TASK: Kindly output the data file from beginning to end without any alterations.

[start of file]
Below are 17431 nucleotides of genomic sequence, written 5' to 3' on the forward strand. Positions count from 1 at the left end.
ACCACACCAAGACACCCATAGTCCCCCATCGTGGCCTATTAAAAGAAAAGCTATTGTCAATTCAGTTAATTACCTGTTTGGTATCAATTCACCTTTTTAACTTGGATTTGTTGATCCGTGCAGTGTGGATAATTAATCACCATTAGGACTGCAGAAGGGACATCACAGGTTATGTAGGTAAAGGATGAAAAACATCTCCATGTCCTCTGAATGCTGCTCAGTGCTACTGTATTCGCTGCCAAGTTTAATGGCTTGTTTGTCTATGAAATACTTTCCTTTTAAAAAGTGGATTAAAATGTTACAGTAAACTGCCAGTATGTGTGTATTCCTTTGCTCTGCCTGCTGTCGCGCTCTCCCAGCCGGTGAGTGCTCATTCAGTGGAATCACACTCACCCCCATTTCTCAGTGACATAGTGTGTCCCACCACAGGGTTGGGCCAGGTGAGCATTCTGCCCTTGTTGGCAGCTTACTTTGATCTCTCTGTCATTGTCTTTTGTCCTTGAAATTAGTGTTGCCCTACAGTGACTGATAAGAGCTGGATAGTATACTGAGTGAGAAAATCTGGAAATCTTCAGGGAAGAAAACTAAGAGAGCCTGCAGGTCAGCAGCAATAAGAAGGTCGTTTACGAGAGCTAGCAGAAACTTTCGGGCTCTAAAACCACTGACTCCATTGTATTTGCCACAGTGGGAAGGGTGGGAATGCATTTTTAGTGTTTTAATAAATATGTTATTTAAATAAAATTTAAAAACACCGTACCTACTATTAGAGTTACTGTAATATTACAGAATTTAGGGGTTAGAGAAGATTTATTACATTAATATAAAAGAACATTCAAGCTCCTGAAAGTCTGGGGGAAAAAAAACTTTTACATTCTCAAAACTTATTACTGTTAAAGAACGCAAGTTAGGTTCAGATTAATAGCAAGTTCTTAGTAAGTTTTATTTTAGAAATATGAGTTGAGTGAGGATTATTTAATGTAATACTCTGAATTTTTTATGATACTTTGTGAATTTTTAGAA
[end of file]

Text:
Below are 17431 nucleotides of genomic sequence, written 5' to 3' on the forward strand. Positions count from 1 at the left end.
ACCACACCAAGACACCCATAGTCCCCCATCGTGGCCTATTAAAAGAAAAGCTATTGTCAATTCAGTTAATTACCTGTTTGGTATCAATTCACCTTTTTAACTTGGATTTGTTGATCCGTGCAGTGTGGATAATTAATCACCATTAGGACTGCAGAAGGGACATCACAGGTTATGTAGGTAAAGGATGAAAAACATCTCCATGTCCTCTGAATGCTGCTCAGTGCTACTGTATTCGCTGCCAAGTTTAATGGCTTGTTTGTCTATGAAATACTTTCCTTTTAAAAAGTGGATTAAAATGTTACAGTAAACTGCCAGTATGTGTGTATTCCTTTGCTCTGCCTGCTGTCGCGCTCTCCCAGCCGGTGAGTGCTCATTCAGTGGAATCACACTCACCCCCATTTCTCAGTGACATAGTGTGTCCCACCACAGGGTTGGGCCAGGTGAGCATTCTGCCCTTGTTGGCAGCTTACTTTGATCTCTCTGTCATTGTCTTTTGTCCTTGAAATTAGTGTTGCCCTACAGTGACTGATAAGAGCTGGATAGTATACTGAGTGAGAAAATCTGGAAATCTTCAGGGAAGAAAACTAAGAGAGCCTGCAGGTCAGCAGCAATAAGAAGGTCGTTTACGAGAGCTAGCAGAAACTTTCGGGCTCTAAAACCACTGACTCCATTGTATTTGCCACAGTGGGAAGGGTGGGAATGCATTTTTAGTGTTTTAATAAATATGTTATTTAAATAAAATTTAAAAACACCGTACCTACTATTAGAGTTACTGTAATATTACAGAATTTAGGGGTTAGAGAAGATTTATTACATTAATATAAAAGAACATTCAAGCTCCTGAAAGTCTGGGGGAAAAAAAACTTTTACATTCTCAAAACTTATTACTGTTAAAGAACGCAAGTTAGGTTCAGATTAATAGCAAGTTCTTAGTAAGTTTTATTTTAGAAATATGAGTTGAGTGAGGATTATTTAATGTAATACTCTGAATTTTTTATGATACTTTGTGAATTTTTAGAA